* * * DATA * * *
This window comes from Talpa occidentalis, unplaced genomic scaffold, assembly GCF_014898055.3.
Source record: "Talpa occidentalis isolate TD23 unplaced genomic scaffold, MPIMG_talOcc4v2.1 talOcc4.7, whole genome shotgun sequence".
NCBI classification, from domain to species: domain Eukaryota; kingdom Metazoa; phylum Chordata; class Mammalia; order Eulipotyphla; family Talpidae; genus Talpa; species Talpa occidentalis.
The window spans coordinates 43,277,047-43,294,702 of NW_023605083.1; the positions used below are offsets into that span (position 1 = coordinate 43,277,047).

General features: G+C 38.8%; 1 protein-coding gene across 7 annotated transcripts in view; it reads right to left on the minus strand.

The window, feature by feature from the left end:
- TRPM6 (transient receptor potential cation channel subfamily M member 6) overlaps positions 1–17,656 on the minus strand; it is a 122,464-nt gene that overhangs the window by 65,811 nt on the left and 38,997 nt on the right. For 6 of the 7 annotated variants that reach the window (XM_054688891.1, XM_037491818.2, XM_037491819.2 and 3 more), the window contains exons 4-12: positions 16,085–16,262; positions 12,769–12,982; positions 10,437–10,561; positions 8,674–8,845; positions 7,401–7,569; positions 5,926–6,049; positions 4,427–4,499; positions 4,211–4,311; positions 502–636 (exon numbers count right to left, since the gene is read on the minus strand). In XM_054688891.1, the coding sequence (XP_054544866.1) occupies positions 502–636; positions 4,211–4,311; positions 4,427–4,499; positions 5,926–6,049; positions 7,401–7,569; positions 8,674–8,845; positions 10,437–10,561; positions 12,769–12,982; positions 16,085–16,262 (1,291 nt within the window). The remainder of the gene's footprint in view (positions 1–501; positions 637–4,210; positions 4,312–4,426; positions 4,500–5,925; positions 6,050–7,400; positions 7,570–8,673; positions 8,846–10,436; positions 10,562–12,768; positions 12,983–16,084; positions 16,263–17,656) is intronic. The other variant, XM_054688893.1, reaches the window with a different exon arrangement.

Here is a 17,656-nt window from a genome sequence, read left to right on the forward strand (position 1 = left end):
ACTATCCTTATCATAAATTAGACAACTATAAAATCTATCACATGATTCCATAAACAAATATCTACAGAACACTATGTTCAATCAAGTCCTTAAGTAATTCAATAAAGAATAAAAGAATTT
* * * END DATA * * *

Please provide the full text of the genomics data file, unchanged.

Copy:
This window comes from Talpa occidentalis, unplaced genomic scaffold, assembly GCF_014898055.3.
Source record: "Talpa occidentalis isolate TD23 unplaced genomic scaffold, MPIMG_talOcc4v2.1 talOcc4.7, whole genome shotgun sequence".
NCBI classification, from domain to species: domain Eukaryota; kingdom Metazoa; phylum Chordata; class Mammalia; order Eulipotyphla; family Talpidae; genus Talpa; species Talpa occidentalis.
The window spans coordinates 43,277,047-43,294,702 of NW_023605083.1; the positions used below are offsets into that span (position 1 = coordinate 43,277,047).

General features: G+C 38.8%; 1 protein-coding gene across 7 annotated transcripts in view; it reads right to left on the minus strand.

The window, feature by feature from the left end:
- TRPM6 (transient receptor potential cation channel subfamily M member 6) overlaps positions 1–17,656 on the minus strand; it is a 122,464-nt gene that overhangs the window by 65,811 nt on the left and 38,997 nt on the right. For 6 of the 7 annotated variants that reach the window (XM_054688891.1, XM_037491818.2, XM_037491819.2 and 3 more), the window contains exons 4-12: positions 16,085–16,262; positions 12,769–12,982; positions 10,437–10,561; positions 8,674–8,845; positions 7,401–7,569; positions 5,926–6,049; positions 4,427–4,499; positions 4,211–4,311; positions 502–636 (exon numbers count right to left, since the gene is read on the minus strand). In XM_054688891.1, the coding sequence (XP_054544866.1) occupies positions 502–636; positions 4,211–4,311; positions 4,427–4,499; positions 5,926–6,049; positions 7,401–7,569; positions 8,674–8,845; positions 10,437–10,561; positions 12,769–12,982; positions 16,085–16,262 (1,291 nt within the window). The remainder of the gene's footprint in view (positions 1–501; positions 637–4,210; positions 4,312–4,426; positions 4,500–5,925; positions 6,050–7,400; positions 7,570–8,673; positions 8,846–10,436; positions 10,562–12,768; positions 12,983–16,084; positions 16,263–17,656) is intronic. The other variant, XM_054688893.1, reaches the window with a different exon arrangement.

Here is a 17,656-nt window from a genome sequence, read left to right on the forward strand (position 1 = left end):
ACTATCCTTATCATAAATTAGACAACTATAAAATCTATCACATGATTCCATAAACAAATATCTACAGAACACTATGTTCAATCAAGTCCTTAAGTAATTCAATAAAGAATAAAAGAATTT